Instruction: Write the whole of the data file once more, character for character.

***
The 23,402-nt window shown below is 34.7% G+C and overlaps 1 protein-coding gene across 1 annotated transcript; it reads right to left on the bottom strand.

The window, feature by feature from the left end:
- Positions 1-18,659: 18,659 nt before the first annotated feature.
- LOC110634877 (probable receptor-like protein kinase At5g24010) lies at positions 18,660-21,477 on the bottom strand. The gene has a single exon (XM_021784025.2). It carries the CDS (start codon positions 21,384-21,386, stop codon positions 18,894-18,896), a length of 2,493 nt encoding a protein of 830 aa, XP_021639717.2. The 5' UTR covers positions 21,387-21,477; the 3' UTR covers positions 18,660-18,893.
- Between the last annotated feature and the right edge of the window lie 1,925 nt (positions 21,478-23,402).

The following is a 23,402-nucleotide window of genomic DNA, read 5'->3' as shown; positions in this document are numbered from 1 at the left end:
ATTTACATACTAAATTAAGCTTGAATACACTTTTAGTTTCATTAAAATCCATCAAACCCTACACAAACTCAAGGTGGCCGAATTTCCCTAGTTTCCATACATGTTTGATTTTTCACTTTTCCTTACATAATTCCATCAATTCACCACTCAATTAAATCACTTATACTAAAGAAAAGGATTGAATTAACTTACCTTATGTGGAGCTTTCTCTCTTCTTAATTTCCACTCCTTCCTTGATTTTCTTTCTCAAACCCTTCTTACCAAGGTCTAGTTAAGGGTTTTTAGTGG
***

The 23,402-nt window shown below is 34.7% G+C and overlaps 1 protein-coding gene across 1 annotated transcript; it reads right to left on the bottom strand.

The window, feature by feature from the left end:
- Positions 1-18,659: 18,659 nt before the first annotated feature.
- LOC110634877 (probable receptor-like protein kinase At5g24010) lies at positions 18,660-21,477 on the bottom strand. The gene has a single exon (XM_021784025.2). It carries the CDS (start codon positions 21,384-21,386, stop codon positions 18,894-18,896), a length of 2,493 nt encoding a protein of 830 aa, XP_021639717.2. The 5' UTR covers positions 21,387-21,477; the 3' UTR covers positions 18,660-18,893.
- Between the last annotated feature and the right edge of the window lie 1,925 nt (positions 21,478-23,402).

The following is a 23,402-nucleotide window of genomic DNA, read 5'->3' as shown; positions in this document are numbered from 1 at the left end:
ATTTACATACTAAATTAAGCTTGAATACACTTTTAGTTTCATTAAAATCCATCAAACCCTACACAAACTCAAGGTGGCCGAATTTCCCTAGTTTCCATACATGTTTGATTTTTCACTTTTCCTTACATAATTCCATCAATTCACCACTCAATTAAATCACTTATACTAAAGAAAAGGATTGAATTAACTTACCTTATGTGGAGCTTTCTCTCTTCTTAATTTCCACTCCTTCCTTGATTTTCTTTCTCAAACCCTTCTTACCAAGGTCTAGTTAAGGGTTTTTAGTGG